Still, he’s a serious gun nut. He’s the kind of guy who can’t watch a movie without telling you exactly how likely the characters would be to actually have the guns they’re shown with (The 1999 Mummy nails it for historical accuracy, the Indiana Jones movies, nope). If on the off-chance I would need any information on the topic, I know where to turn. And so do his friends who actually are interested. They know a good deal more about guns than the average person, but if they’re going to make any decisions about buying or selling or repairing, they always run it by my husband first. If he did have the means to make a career of it, he would surely thrive.
But what about those who love love love, but not enough to devote our lives to the things we love? I had a lot of music major friends in college. I always felt a little left out when they’d start to swap stories about their classes. I loved music, too! I sang in the choir and played in the band and could sight-read incredibly well for a, well, a non-music-major. It kind of stung that I could never be on their level when it came to music geekdom. They just went those few steps farther, deeper into an intensity of obsession I just wasn’t prepared to go to myself. Maybe because I was just drawn toward stories more. Or maybe because I knew I didn’t have the natural talent for the training to take me anywhere. I’m a music hobbyist, not a pro. But ask me about children’s literature…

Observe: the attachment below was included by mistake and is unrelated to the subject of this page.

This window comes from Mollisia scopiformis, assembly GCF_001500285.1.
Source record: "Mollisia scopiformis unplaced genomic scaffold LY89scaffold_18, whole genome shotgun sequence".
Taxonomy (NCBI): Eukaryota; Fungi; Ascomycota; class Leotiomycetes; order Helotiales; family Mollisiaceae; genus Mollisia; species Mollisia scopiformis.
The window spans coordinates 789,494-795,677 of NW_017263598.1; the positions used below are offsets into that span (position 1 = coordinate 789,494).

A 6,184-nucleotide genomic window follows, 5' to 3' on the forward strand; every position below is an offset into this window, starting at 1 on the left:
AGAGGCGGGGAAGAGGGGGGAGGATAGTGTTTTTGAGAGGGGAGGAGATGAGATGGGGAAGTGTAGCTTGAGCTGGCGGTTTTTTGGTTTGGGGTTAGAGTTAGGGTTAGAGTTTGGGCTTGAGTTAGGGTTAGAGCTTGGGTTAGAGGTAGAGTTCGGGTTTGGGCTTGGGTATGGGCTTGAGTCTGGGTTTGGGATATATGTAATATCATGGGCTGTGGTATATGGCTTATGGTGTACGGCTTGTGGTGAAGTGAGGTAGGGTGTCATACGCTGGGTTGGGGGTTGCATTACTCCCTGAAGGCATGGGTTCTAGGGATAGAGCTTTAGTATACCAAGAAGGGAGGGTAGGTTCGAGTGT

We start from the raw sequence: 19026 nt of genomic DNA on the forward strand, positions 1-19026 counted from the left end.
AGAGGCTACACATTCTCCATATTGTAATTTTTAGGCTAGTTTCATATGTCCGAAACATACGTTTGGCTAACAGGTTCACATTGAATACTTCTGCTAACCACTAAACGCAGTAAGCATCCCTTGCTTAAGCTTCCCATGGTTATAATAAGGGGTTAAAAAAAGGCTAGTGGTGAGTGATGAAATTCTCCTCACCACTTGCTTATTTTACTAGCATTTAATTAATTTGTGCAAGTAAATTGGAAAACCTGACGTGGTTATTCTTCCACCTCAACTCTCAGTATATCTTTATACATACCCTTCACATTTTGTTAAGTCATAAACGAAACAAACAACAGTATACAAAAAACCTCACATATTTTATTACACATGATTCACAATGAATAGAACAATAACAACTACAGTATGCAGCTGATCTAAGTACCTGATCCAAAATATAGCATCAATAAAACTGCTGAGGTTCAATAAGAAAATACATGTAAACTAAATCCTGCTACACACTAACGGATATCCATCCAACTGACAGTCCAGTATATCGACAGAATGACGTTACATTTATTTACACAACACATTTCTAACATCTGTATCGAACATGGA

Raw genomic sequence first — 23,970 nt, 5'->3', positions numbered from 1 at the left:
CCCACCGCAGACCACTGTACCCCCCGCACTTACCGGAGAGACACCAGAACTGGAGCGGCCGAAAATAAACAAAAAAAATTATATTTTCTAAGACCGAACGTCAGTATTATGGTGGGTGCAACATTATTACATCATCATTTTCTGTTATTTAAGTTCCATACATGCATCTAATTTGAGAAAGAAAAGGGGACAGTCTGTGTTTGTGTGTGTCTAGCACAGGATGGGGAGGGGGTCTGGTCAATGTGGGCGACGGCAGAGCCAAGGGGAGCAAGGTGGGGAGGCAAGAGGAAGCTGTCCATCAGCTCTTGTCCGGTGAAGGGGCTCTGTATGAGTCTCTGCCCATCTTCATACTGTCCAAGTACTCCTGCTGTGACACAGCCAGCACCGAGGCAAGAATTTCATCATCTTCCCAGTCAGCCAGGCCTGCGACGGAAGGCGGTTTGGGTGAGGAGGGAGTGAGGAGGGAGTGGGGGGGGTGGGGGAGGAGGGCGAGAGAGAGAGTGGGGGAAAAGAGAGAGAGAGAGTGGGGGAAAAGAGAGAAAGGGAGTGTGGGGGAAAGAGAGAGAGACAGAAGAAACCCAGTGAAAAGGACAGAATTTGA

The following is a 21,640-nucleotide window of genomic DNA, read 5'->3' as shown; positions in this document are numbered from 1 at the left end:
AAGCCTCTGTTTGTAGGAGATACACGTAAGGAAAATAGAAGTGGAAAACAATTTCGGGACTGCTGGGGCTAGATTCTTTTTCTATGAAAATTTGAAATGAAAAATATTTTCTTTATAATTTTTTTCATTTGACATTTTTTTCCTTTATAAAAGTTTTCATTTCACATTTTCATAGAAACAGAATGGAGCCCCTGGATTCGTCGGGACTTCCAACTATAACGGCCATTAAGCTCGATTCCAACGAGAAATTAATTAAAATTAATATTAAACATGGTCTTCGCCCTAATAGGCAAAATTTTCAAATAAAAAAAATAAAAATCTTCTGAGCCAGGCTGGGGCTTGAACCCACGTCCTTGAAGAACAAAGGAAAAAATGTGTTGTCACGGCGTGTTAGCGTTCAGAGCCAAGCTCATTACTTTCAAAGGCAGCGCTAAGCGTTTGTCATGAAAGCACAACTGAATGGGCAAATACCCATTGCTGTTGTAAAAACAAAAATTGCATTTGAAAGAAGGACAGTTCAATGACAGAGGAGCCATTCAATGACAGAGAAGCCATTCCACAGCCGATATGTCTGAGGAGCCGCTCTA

Anyway, after I mentioned this to some of those music major friends, long after we’d graduated (and half of them, ironically, didn’t even have a job in music), some of them quickly pointed out that I’d had an awesome classic rock show on our university’s radio station. “You know more about classic rock than I ever will,” one of them pointed out. “That’s your niche. And you’re definitely musical enough.”
It’s hard to remember on the internet sometimes, because whenever you seek out your passions there, you’re bound to find plenty of people who are just that little bit deeper. You forget that whatever your level of geekishness, it is, indeed, enough. Sure, some people are better at it than you, but that doesn’t make your love mean less. You do you, however much that is, where you are, and no matter what amount of passion you can put into the world, it will make it a richer place.